Call it willfulness, or I could just be in denial. But my list of 10 exciting theater projects for next year includes no musical adaptations of movies. Oh, there will be plenty -- for starters, "Honeymoon in Vegas," "Finding Neverland," "An American in Paris," "Dr. Zhivago" and a revival of the 1973 adaptation of the 1958 movie "Gigi." And -- who knows? -- we may finally get that long-delayed, scandal-plagued production of "Rebecca, the Musical."
Naturally, we're hoping they all will be splendid. Masochists, we're not. But this is a list of upcoming plots, plans and notions that exist, or originated, as pure theatrical ideas. In chronological order, they are:
Medieval TV stars and prisoners head for Off-Broadway Peter Dinklage (an amazing theater actor before HBO's "Game of Thrones") and Taylor Schilling (who studied theater before heading to Netflix prison in "Orange Is the New Black"), take on romantic 19th century Russians in a revival of Turgenev's "A Month in the Country" at Off-Broadway's tiny Classic Stage Company, beginning previews Jan. 8.
Take that, Billy Joel Ethan Lipton & His Orchestra -- really, one terrific, witty, socially conscious Brooklyn songwriter and his three-piece jazz-folk-theater band -- has a yearlong monthly residency downtown at Joe's Pub at the Public Theater. They start Jan. 21 with the revival of "No Place to Go," his irresistible musical about unemployment, then do a new show every month.
Good old reliable Nathan? Nathan Lane takes a huge leap from comedy to "The Iceman Cometh," Eugene O'Neill's five-hour, 18-character drama about disillusionment and dashed hopes in Harry Hope's tavern. Brian Dennehy co-stars in director Robert Falls' transfer from Chicago's Goodman Theatre, which runs Feb. 5-March 15 at the BAM Harvey Theater.
The first hip-hop president? In 2008, a Washington Heights composer-actor named Lin-Manuel Miranda shot directly into the theater stratosphere with the exhilarating, Tony-winning "In the Heights," Broadway's first Hispanic musical actually written by a Hispanic. On Feb. 16 at the Public Theater, his much-anticipated "Hamilton," based on the life of Alexander Hamilton, opens. Miranda, who stars, also wrote the book, lyrics and the music based on his hip-hop album, "The Hamilton Mixtape."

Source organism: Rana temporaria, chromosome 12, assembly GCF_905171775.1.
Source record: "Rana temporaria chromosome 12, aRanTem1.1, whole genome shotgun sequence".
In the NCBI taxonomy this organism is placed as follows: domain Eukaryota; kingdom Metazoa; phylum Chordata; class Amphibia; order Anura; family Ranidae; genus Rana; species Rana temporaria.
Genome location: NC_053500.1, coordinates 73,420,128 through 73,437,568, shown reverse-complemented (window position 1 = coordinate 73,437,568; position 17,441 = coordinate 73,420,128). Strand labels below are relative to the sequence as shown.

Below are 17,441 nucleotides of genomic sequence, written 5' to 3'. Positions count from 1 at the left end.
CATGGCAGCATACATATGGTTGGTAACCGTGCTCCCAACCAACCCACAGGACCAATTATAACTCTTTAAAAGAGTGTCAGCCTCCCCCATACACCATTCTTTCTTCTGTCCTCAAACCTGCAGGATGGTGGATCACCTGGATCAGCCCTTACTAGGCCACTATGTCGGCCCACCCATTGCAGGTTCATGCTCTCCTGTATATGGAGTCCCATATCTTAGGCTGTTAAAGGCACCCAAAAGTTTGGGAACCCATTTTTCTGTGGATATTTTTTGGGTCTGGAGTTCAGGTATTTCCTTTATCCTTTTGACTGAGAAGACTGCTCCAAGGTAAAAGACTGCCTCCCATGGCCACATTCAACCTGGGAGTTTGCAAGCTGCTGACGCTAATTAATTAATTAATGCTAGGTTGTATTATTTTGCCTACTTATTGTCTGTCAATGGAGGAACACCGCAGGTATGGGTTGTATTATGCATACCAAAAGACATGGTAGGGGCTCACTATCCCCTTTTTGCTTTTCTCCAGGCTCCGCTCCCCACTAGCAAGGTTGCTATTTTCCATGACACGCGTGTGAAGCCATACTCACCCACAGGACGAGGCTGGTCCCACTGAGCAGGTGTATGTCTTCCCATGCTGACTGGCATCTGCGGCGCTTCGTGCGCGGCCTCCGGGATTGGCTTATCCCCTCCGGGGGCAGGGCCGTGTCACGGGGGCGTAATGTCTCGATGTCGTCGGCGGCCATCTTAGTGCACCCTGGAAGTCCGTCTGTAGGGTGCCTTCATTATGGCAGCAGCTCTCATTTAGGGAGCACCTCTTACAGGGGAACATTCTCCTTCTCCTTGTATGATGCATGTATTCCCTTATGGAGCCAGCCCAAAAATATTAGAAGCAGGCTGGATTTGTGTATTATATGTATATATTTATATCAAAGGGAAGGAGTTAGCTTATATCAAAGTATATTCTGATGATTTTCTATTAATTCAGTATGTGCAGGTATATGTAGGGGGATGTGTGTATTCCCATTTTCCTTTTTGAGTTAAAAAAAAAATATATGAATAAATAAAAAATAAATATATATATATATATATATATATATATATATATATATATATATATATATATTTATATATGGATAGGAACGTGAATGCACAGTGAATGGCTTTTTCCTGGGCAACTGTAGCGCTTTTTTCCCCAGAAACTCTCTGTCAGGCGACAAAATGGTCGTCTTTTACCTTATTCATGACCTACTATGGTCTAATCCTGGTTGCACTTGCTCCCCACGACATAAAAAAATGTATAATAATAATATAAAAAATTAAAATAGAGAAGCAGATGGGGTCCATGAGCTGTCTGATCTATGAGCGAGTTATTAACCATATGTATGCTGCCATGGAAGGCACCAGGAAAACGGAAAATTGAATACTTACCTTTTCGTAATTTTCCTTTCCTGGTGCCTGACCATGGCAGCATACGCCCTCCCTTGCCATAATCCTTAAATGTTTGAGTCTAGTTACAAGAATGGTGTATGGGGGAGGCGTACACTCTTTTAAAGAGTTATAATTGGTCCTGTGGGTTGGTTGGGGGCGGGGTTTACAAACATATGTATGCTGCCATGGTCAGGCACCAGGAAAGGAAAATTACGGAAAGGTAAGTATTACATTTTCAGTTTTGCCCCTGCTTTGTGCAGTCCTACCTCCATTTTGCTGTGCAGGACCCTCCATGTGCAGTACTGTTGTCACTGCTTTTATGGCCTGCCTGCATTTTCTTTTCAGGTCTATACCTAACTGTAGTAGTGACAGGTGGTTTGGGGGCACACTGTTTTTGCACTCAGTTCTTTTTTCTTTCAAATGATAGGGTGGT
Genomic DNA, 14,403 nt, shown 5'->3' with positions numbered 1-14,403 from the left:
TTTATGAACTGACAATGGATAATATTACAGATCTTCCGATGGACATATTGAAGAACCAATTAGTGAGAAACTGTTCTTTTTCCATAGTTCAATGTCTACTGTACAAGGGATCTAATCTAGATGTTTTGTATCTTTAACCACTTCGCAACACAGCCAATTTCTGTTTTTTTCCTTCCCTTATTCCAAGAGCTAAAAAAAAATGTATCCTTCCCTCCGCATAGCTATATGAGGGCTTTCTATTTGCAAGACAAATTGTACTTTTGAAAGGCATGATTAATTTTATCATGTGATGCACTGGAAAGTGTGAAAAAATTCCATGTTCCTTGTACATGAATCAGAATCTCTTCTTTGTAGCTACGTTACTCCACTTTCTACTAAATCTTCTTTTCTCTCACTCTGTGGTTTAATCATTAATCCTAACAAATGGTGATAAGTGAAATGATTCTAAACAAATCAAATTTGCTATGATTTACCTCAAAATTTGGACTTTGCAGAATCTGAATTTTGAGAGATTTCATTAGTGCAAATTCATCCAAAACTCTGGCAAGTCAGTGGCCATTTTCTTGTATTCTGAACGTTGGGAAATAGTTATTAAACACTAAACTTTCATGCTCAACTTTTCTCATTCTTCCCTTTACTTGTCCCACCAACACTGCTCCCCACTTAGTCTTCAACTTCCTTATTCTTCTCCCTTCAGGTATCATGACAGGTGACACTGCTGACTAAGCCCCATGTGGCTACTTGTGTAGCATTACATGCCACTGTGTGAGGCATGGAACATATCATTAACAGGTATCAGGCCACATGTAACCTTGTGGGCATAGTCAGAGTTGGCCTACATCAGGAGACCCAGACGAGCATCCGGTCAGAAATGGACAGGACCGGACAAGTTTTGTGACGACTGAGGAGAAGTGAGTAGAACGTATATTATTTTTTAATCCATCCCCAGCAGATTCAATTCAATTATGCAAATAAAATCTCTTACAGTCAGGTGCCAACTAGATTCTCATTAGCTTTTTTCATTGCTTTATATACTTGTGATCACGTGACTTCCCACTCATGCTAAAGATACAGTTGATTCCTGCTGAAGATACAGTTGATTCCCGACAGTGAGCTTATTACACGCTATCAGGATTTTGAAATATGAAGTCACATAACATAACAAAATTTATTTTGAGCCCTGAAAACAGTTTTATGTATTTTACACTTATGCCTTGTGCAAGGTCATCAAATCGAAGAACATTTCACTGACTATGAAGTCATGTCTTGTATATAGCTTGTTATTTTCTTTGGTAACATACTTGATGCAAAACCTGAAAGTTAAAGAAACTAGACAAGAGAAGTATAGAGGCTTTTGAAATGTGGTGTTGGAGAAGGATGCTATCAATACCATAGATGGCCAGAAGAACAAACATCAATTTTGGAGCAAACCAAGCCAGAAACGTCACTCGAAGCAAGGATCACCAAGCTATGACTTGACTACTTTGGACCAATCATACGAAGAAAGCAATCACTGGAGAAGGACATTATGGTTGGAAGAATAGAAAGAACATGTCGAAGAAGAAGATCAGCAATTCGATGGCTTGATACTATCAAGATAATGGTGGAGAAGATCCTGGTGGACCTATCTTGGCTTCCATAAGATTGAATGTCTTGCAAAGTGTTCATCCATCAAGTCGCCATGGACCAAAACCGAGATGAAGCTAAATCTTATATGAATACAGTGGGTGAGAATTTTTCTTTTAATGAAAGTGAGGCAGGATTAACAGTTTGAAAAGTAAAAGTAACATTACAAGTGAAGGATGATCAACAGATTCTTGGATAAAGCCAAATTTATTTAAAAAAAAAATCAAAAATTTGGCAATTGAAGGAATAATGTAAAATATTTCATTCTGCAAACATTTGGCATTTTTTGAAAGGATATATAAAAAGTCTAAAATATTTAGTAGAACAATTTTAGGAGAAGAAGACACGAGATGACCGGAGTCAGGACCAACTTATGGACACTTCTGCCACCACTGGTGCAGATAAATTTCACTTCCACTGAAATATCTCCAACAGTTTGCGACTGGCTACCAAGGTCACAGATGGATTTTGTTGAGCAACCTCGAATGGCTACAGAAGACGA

Larry David does Broadway? The star of the semiautobiographical "Curb Your Enthusiasm" and co-creator of "Seinfeld" brings his witty, excruciatingly personal style to "Fish in the Dark," his first play and his Broadway acting debut. It's a multicharacter comedy about a death in the family, opening March 5.
Hail the Queen again Helen Mirren, who was indelibly Elizabeth II in the 2006 movie "The Queen," comes to Broadway March 8 as the monarch in "The Audience." Peter Morgan, who wrote that film, now imagines what might have happened in Elizabeth's ultra-private weekly meetings with each of her 12 prime ministers over more than five decades.
Raise your hand if you miss Heidi Holland Me, too. Shockingly, Wendy Wasserstein was the first woman playwright -- ever -- to win a Tony Award. It was 1989 and the play was "The Heidi Chronicles," a brilliant, lovable, heartbreaking journey through significant times in America and the women's rights movement as seen through the life of an art historian. Elisabeth Moss ("Mad Men") stars.
English history is such bloody fun Here comes "Wolf Hall: Parts One & Two," a 51/2 hour saga about Henry VIII, Anne Boleyn, Thomas Cromwell and all the king's jolly courtiers. The acclaimed Royal Shakespeare Company adaptations of Hilary Mantel's two award-winning novels come to Broadway April 9 with the original cast -- 20 actors playing 70 characters. The plays can be seen over two evenings or in a marathon with break for dinner.
Getting to know them, again The Lincoln Center Theater is betting on a second lightning strike with "The King and I." The Rodgers and Hammerstein classic will be revived April 16 with the same director, Bartlett Sher, and star, Kelli O'Hara, who made "South Pacific" a seven-Tony, two-year hit at the Beaumont Theater. O'Hara portrays the governess Anna, with Ken Watanabe as the King of Siam.
The Public Theater does it again "Fun Home" was the best musical I saw in 2013 and, on April 19, Broadway finally gets to see it, too. The musical, which won last year's New York Drama Critics' Circle Award, is based on Alison Bechdel's graphic growing-up novel, with a score by Jeanine Tesori ("Violet") and book by Lisa Kron ("Well"). Sam Gold again directs much the same wonderful cast from the Public Theater production.
April 28 Tony nominations announced
June 7 Tony Awards (CBS)